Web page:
Plants of
South Australia
Peganum harmala (∗)
Zygophyllaceae
Wild Rue (Harmal)
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Etymology

Peganum a name used by Theophrastus and is from the Greek 'peganon' meaning rue; from a supposed resemblance of the species to the common rue, Ruta graveolens. Harmala from the Arabic verancular name harmil, alluding to it's medicinal use for thousands of years.

Distribution and status

An introduced species native to the steppes and deserts of the Mediterranean region from Spain, northern Africa and Arabia through southern Russia to Tibet and recorded in the east central region in South Australia. Also found in New South Wales and Victoria. Introduced. Common in South Australia. Uncommon or rare in the other states.
Herbarium regions: Gairdner-Torrens, Flinders Ranges, Eastern, Eyre Peninsula, Northern Lofty, Murray, Southern Lofty, South Eastern
NRM regions: Adelaide and Mount Lofty Ranges, Eyre Peninsula, Northern and Yorke, South Australian Arid Lands, South Australian Murray-Darling Basin, South East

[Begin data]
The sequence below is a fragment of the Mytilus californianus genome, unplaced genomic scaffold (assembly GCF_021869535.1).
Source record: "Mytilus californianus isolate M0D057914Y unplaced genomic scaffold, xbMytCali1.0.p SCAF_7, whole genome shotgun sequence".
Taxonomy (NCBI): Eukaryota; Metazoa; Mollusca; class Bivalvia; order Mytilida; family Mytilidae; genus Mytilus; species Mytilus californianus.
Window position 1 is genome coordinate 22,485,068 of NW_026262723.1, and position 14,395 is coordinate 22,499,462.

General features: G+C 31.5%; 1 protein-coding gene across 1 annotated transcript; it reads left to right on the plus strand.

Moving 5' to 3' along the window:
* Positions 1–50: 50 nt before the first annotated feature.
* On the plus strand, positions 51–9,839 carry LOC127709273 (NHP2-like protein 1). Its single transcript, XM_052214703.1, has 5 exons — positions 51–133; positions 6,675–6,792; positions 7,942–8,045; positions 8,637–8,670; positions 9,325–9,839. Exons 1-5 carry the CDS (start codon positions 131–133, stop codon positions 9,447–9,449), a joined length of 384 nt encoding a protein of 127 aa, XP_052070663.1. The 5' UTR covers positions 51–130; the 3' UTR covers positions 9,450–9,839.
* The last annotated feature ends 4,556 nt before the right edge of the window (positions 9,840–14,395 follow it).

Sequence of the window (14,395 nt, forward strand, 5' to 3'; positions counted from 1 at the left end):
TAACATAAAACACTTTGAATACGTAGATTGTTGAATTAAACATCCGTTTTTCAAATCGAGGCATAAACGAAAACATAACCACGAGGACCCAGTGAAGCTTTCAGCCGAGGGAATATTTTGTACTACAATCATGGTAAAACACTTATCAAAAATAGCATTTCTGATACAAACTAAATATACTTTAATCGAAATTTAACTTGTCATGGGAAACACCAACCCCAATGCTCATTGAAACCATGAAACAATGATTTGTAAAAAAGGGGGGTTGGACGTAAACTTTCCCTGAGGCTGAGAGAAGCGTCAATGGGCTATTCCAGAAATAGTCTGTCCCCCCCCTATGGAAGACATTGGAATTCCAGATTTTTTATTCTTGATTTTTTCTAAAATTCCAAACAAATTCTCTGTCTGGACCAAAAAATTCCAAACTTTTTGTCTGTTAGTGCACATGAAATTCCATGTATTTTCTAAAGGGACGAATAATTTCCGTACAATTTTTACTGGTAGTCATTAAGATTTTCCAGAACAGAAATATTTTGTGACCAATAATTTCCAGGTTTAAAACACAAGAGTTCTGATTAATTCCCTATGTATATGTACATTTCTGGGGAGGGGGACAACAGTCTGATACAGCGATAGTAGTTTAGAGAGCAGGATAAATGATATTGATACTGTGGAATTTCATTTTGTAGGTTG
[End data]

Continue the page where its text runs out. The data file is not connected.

AVH map: SA distribution map (external link)

Plant description

Perennial fleshy shrub to 80 cm tall with a long tap root. Leaves to 5 cm long, alternate, 3-sect or divided several times into narrow spreading segments. Inflorescence solitary or on axillary peduncles with large white flowers. Flowering between November and February. Fruits are round brown capsules to 12 mm diameter, surrounded by narrow sepals. Seeds are dark brown wedge-shaped to 3 mm long and 2 mm wide, with a fine reticulated surface. Seed embryo type is spatulate fully developed.

Seed collection and propagation

Collect seeds between January and April. Collect semi-dried and dried capsules, turning brown, which have a hard and dark seed inside. Place the capsules in a tray and leave to dry for 1 to 2 weeks. Then rub the dried capsules with your hand or a rubber bung to dislodge the seeds. Use a sieve to remove the unwanted material. Store the seeds with a desiccant such as dried silica beads or dry rice, in an air tight container in a cool and dry place. Seed viability is usually high. Seeds are non-dormant, viable seed should germinate readily.

Seeds stored:
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LocationNo. of seeds
(weight grams)
Number
of plants
Date
collected
Collection number
Collection location
Date
stored
% ViabilityStorage
temperature
BGA7,000 (17.69 g)50+1-Apr-2010DJD1821
Eastern
1-Jun-201090%-18°C
Location: BGA — the seeds are stored at the Adelaide Botanic Gardens, MSB — the seeds are stored at the Millennium Seed Bank, Kew, England.
Number of plants: This is the number of plants from which the seeds were collected.
Collection location: The Herbarium of South Australia's region name.
% Viability: Percentage of filled healthy seeds determined by a cut test or x-ray.